“The liberal idea is obsolete,” said President Putin in a recent interview with the Financial Times (27 June 2019), “it has outlived its purpose. When the migration problem came to a head, many people admitted that the policy of multiculturalism is not effective and that the interests of the core population should be considered.”
Of that striking passage, the most explosive words are “the core population,” a phrase which would be banned in British discourse were it there to be banned. How could the authorities sanction a term which would imply that the English formed the core, while some newcomers, above all Muslims, were peripheral? And that “one nation,” a Tory ideal once in the van of fashion lately favored by Theresa May, is now entering the zone of oxymoron?
Putin praised the rise of populism in Europe and its share in the nationalist uprisings of recent years. They constitute an existential threat to the liberal hegemony which has ruled the West since 1945. The most important evidence rests on two linked events of 2016, the UK referendum on leaving the European Union and the victory of President Trump. Few pundits saw this double coming or bet on it. And yet the signs had long been there. People were opposed to certain aspects of liberal democracy as they had evolved over the years and had realized that they could do nothing about them with the main centrist parties. The often hysterical response of the liberal establishment to the twin blows illustrated what the people were objecting to, the divine right of liberals to shape the laws and values of society: the people moved towards a nationalism based upon the remembered values and identity of the nation state. National populism raised issues that millions want to discuss but the elite does not, hence some key phrases from nationalist leaders: “the people’s army” (Nigel Farage), “the silent majority” (Donald Trump), “the forgotten France” (Marine Le Pen). Those who thought along those lines were dismissed and ridiculed as “hillbillies,” “rednecks,” “Little Englanders.” Hillary Clinton described half of Trump’s supporters as “a basket of deplorables.” For David Cameron, UKIP supporters were “loonies, fruitcakes, closet racists.”
And yet, national populism all over Europe is based on deep-rooted factors that are not about to disappear. Liberal elitists had missed deep-rooted societal shifts, destruction of nation’s identity, deprivation (meaning relative deprivation as a result of rising inequalities of income and wealth), de-alignment: “many people are no longer strongly aligned to the mainstream.” These aspects of the contemporary world were forensically examined in National Populism: The Revolt Against Liberal Democracy by Roger Eatwell and Matthew Goodwin (2018).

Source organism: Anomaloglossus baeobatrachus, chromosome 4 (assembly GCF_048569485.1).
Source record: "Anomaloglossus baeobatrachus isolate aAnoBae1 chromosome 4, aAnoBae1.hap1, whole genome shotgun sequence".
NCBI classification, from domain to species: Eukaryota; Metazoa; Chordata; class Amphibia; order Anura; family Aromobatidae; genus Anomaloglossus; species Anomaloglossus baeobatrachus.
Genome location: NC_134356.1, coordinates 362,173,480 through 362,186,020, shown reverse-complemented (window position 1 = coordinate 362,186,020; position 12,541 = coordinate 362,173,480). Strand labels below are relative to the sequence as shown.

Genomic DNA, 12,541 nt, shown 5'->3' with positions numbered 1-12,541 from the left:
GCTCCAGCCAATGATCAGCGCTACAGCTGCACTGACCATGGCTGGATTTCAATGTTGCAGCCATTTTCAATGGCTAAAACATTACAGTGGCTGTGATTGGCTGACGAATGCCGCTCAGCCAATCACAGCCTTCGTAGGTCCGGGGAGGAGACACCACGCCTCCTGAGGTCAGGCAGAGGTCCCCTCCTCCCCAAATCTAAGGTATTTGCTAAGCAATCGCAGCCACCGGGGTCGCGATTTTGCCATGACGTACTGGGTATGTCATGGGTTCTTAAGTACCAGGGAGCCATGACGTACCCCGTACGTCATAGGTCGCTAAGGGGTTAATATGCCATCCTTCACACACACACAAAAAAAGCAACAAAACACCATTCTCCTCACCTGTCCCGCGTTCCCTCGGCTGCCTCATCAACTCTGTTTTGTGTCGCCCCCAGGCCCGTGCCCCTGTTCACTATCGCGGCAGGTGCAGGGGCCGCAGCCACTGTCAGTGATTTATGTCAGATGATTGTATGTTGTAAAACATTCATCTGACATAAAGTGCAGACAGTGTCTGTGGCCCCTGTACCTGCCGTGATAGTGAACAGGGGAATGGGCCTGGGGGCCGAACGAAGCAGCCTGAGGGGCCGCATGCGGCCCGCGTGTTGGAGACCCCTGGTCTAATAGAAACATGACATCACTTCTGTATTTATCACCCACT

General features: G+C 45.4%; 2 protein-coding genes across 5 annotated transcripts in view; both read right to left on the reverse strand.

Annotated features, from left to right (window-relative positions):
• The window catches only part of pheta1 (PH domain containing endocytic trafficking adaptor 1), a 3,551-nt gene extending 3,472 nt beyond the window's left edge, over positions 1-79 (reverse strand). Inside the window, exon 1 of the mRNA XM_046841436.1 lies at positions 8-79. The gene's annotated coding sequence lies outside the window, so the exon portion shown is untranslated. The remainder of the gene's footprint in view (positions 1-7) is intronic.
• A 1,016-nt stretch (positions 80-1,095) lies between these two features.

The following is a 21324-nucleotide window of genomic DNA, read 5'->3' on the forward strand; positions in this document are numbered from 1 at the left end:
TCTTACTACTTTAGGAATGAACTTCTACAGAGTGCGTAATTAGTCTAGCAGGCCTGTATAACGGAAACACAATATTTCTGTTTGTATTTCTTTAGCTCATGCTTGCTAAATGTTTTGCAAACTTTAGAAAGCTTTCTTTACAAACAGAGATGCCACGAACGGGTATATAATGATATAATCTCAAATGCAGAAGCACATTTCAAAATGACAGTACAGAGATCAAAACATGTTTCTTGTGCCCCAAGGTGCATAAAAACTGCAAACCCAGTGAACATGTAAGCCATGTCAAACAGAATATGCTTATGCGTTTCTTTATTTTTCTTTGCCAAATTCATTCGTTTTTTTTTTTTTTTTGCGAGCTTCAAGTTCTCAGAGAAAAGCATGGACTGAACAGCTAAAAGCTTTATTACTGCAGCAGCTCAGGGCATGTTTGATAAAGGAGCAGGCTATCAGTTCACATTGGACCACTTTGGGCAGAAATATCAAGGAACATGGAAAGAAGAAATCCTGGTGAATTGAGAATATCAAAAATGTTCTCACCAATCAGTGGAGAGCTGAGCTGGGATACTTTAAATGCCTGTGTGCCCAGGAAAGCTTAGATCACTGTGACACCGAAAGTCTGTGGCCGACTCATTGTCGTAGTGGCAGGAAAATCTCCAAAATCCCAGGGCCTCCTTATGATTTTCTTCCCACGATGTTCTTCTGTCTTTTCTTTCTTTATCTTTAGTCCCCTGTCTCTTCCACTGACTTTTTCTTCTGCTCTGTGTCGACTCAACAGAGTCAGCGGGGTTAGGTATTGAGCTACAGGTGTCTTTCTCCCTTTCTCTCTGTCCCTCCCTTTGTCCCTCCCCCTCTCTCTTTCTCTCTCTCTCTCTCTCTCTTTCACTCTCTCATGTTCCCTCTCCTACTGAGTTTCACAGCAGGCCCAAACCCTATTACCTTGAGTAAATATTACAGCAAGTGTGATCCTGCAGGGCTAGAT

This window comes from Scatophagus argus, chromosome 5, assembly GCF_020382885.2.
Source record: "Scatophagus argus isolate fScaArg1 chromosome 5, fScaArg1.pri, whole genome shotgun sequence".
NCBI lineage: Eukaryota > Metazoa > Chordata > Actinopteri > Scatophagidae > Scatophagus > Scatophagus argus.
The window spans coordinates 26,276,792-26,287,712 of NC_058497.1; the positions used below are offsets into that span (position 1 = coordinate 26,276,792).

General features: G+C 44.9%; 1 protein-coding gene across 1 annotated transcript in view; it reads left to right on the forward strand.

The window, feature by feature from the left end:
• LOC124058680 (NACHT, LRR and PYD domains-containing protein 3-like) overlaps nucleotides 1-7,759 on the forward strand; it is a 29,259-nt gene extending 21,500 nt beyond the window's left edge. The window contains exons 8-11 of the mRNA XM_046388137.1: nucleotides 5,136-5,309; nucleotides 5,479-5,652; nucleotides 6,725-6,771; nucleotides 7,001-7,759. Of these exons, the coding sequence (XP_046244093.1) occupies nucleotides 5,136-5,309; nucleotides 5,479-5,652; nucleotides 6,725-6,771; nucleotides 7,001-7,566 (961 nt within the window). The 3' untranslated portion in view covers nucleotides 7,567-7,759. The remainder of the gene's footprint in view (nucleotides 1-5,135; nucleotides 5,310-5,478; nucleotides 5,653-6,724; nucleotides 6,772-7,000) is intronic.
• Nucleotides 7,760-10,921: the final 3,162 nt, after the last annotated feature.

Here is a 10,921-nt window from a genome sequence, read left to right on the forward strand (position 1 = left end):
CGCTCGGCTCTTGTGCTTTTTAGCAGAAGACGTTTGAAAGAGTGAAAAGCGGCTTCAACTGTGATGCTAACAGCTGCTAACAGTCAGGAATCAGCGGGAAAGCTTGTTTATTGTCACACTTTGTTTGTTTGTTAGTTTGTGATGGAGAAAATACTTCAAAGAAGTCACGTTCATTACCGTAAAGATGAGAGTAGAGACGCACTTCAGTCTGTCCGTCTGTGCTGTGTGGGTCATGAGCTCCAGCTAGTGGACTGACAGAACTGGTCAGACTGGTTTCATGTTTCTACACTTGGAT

The book was favorably noticed by Toby Young in the Spectator (3 November 2018). And they link with a famous work written by his father, published in 1958 and never out of print: The Rise of the Meritocracy by Michael Young. Toby Young insists that the book is no kind of paean of praise to merit. Michael Young’s intent was satiric; he did not like the idea of society ruled by those of superior intelligence, wealth and inherited power, as in Aldous Huxley’s Brave New World. Such a society is in effect an oligarchy. Toby Young takes a more guarded approach, but cites “the extent to which the electoral upsets of the past five years have been fueled by resentment against the meritocratic elite.” He wonders if the disenfranchised masses will rise up and overthrow their masters, perhaps in 2033.
“Merit” is always debatable outside certain skills. In the many organizations that are hierarchic in structure, “merit” means a capacity for advancement via intrigues, well-understood techniques of self-promotion, and a total commitment to the house value-system. The outcome is not exactly the triumph of merit, but the organization is impregnable. Education itself, a key indicator of advancement, is routinely bought by well-placed parents. The less wellborn are statistically unlikely to reach the upper levels of society. After seven decades of peace and prosperity, present trends are entrenched and irreversible. So what does “meritocracy” mean, other than the self-congratulation of the elite? Can it be the guise under which our old friend Plato sidles forward? Do not his views appear daily in his house journal, The Guardian ?
My time in academe persuades me that many people do not favor meritocracy. They reckon that there is nothing in it for them. If this view grows into a widespread political conviction, this can mean the coming of hard times for the liberal elite. My view is that President Putin is on to something.
Ralph Berry writes from England.